At the key January 1st reinsurance renewal season, RenaissanceRe, the global reinsurance firm and third-party capital manager, purchased more retrocessional protection that had been anticipated, according to CEO Kevin O’Donnell.
Commenting on the state of the global market for retrocession at 1/1 2023, O’Donnell acknowledged during the RenaissanceRe (RenRe) earnings call yesterday, that conditions had been particularly challenging.
“As we expected, the retro market was highly dislocated heading into the January 1st renewal, with rates up materially, terms and conditions very tight, and an ongoing shift to occurrence from aggregate structures,” O’Donnell explained.
Which presented an opportunity to RenRe, as it has been looking to expand into the hardening property catastrophe reinsurance marketplace.
“This allowed us to build a strong inwards book of business,” O’Donnell said. Adding that, “Against this backdrop, we had several successes on our ceded (retro) placements as well.”
Buying retrocession has been almost as challenging as raising capital to underwrite it with, around the January 2023 renewals, it seems. But RenRe clearly felt it had some success and O’Donnell was keen to explain this to analysts and investors during the call.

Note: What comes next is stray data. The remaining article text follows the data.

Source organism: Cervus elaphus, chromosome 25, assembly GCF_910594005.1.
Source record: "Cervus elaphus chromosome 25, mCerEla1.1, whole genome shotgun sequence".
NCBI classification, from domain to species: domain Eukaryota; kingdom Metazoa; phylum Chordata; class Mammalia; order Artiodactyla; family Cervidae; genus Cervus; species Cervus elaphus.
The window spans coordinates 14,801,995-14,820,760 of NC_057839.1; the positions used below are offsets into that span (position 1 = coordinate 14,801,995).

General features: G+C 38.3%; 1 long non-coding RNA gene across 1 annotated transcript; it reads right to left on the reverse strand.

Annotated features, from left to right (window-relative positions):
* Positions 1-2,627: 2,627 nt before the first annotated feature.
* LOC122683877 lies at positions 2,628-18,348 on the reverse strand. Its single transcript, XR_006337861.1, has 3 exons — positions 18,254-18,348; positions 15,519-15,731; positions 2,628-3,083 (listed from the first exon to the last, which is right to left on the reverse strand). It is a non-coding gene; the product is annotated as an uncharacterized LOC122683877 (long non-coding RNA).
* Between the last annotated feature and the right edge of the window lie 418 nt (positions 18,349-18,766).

He explained that, “First, we purchased more retro protection than originally anticipated, a testament to our strong relationships and consistent track record.
“Second, we were able to grow with our long-standing partners on our structured reinsurance products.
“Finally, in early January, we issued our Mona Lisa cat bond, albeit for reduced limit.”
RenRe secured a $185 million catastrophe bond renewal with the Mona Lisa Re Ltd. (Series 2023-1) deal, but the maturing cat bond sponsored for the start of 2020 had been $400 million in size.
O’Donnell said that, “Given current market conditions we believe we successfully executed our gross-to-net strategy and that it materially improved the efficiency of our portfolio.”
One other factor that is relevant to the retrocession market and RenRe’s renewals activity, is its collateralized reinsurance and retro ILS fund strategy Upsilon.
The Upsilon strategy has shrunk considerably over the last year or so, partly due to losses, but also due to shifts in investor allocations, we understand.
From RenRe’s perspective, some of the products offered by Upsilon sit better on the rated reinsurance balance-sheet of its DaVinci Re, equity-backed and sidecar-like joint-venture vehicle, which has grown over the same period.
“We reduced the footprint of Upsilon into the market because the product that Upsilon sold was better sold into rendering in DaVinci,” O’Donnell said yesterday “That’ll change the gross written premium, but the net economics coming to us are better reflected in net written premium, because of that shift.”